He adapted solar energy-harnessing technology created by the Austrian Wolfgang Scheffler. Scheffler reflectors are used to heat up a griddle, oven, and cauldron. They are made in El Sauz by TrinySol and can last up to thirty years.
Inhabitat reports that one solar cooker costs about $4,000-$5,000, yet the oven more than pays for itself in a relatively short period of time. This is because, once up and running, the solar cooker has no need for anything but sunlight, and helps Gregor Schapers save the money he would otherwise be forced to spend on gas.
These ovens also help promote green-oriented behaviours amongst the people presently living in the town of El Sauz.
"You can cook for a group of up to 60 people per reflector. It's good for social and economic development in rural communities," George Schaper said with respect to his cooker and the business of building it.
The solar panels used to make these ovens are fitted with light sensors, which mean that they automatically turn towards the sun.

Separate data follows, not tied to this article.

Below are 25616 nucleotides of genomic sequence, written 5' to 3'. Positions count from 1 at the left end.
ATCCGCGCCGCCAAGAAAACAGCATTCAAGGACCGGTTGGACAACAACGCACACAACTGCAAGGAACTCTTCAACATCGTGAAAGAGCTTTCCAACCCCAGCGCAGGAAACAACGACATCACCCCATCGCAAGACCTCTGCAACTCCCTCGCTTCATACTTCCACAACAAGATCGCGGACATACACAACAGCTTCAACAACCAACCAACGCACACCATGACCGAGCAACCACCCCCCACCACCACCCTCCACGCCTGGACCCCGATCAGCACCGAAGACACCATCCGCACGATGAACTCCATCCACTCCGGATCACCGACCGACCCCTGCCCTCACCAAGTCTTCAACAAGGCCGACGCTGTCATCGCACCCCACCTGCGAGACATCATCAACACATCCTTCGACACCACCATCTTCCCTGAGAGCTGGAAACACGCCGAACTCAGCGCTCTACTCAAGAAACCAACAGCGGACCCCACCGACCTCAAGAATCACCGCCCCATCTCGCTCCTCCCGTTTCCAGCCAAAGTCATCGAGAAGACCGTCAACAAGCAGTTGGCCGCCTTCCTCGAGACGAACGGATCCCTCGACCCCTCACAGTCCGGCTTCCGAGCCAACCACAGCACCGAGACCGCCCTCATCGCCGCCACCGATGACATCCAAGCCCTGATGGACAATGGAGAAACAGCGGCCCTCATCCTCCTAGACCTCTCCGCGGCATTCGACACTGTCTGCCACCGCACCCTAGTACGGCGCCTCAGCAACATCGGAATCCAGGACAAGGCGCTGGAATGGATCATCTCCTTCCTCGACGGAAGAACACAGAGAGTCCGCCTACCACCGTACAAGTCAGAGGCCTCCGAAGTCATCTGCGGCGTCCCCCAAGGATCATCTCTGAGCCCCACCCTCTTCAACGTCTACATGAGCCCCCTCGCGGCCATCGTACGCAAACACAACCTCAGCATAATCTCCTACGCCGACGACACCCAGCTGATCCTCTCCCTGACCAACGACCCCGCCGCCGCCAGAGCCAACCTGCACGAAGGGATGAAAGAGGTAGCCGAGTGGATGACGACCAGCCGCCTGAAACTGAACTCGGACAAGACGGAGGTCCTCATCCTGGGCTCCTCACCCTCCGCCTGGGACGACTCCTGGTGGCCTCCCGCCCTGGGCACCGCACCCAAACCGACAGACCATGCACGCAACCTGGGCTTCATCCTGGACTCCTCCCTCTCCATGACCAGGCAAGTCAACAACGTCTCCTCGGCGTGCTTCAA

In addition to heat, the solar reflectors can produce steam and Schapers is testing three other uses for his giant panels: a greenhouse project; honey production; and a system for steam baths.
Mexico participated in the Eighteenth Conference of the Parties to the Framework Convention of the United Nations on Climate Change (COP 18), which recently took place in Doha, Qatar. Francisco… Barnés Regueiro, General Director of National Institute of Ecology and Climate Change (INECC), led the Mexican delegation.